- The Washington Times - Tuesday, December 2, 2003

OPENING

• Christmas at the Old Bull and Bush — Interact Theatre Company. Christmas spirit in a festive London pub atmosphere. Opens tonight at the Arena Stage Old Vat Room. 703/760-9863.

• Rum and Vodka — Scena Theatre. Follow one man’s wild ride through Dublin in this comedic one-man show written by Conor McPherson. Opens Wednesday at the Warehouse Next Door. 703/684-7990.

NOW PLAYING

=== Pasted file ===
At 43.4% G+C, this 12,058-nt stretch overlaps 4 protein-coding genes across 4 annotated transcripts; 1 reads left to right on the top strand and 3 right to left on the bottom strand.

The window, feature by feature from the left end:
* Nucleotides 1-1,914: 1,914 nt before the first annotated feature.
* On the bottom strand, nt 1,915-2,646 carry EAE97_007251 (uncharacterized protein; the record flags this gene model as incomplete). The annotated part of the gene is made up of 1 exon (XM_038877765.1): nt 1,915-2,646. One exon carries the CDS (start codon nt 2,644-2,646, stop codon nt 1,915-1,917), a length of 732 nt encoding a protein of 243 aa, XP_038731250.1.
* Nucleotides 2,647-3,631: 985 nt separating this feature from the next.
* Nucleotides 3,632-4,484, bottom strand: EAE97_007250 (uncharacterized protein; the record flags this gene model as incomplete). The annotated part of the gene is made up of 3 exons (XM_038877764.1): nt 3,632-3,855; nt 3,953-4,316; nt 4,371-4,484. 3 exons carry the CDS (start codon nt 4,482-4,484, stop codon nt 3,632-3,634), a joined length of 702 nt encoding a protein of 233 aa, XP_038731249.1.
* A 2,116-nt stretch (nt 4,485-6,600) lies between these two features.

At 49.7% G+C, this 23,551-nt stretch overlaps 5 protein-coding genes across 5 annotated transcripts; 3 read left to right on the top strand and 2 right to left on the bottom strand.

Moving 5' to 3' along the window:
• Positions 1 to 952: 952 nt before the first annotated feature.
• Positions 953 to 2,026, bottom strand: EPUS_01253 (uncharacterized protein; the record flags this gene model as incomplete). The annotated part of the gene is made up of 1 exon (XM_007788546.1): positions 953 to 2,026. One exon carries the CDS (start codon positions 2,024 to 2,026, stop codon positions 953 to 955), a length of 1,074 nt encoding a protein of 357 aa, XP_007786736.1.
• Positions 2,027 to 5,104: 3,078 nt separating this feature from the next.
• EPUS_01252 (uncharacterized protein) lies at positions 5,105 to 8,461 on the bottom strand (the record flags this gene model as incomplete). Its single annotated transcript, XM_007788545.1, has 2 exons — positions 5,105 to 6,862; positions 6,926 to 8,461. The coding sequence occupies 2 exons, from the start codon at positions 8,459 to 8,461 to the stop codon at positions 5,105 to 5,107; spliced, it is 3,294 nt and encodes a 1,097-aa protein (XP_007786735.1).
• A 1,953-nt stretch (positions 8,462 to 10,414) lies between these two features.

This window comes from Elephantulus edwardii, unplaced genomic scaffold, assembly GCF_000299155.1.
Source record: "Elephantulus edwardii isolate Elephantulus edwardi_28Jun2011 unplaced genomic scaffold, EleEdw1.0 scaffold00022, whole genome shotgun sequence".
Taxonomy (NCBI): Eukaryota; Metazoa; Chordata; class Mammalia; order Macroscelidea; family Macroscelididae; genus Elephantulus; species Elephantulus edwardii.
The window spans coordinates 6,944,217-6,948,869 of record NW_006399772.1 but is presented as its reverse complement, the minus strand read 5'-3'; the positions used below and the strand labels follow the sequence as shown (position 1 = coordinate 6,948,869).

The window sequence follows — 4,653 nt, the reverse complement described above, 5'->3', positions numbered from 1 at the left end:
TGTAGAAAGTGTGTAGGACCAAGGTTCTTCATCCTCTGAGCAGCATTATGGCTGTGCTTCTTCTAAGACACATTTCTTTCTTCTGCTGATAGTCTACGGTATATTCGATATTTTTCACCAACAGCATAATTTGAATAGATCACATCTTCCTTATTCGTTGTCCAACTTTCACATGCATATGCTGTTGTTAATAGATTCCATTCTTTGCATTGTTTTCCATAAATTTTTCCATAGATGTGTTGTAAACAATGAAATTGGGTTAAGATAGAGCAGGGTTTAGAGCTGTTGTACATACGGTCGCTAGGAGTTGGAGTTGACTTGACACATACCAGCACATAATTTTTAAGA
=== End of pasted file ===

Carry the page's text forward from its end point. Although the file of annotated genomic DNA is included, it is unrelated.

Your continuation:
• Camelot — Arena Stage — ***1/2. Arena Artistic Director Molly Smith clearly has an affinity for Alan Jay Lerner and Frederick Loewe’s majestic 1960 musical based on T.H. White’s book “The Once and Future King,” about King Arthur and the Knights of the Round Table. She has staged one of the most resonant and poignant “Camelots” ever seen, not only revitalizing this tuneful warhorse, but also re-inventing the show for modern sensibilities. Kate Suber as Guenevere combines killer pipes with a feisty acting style; Steven Skybell makes a vigorous and thoughtful Arthur. Kate Edmunds’ set evokes a world where magic and warfare mingle. This mystical-rough world is reflected in Paul Tazewell’s costumes, which show a society that is both rich and barbaric. This production reminds us of the power of myth to move and inspire, to awaken in us the nobility that breathes in our hearts. Through Jan. 4. 202/488-3300. Reviewed by Jayne Blanchard.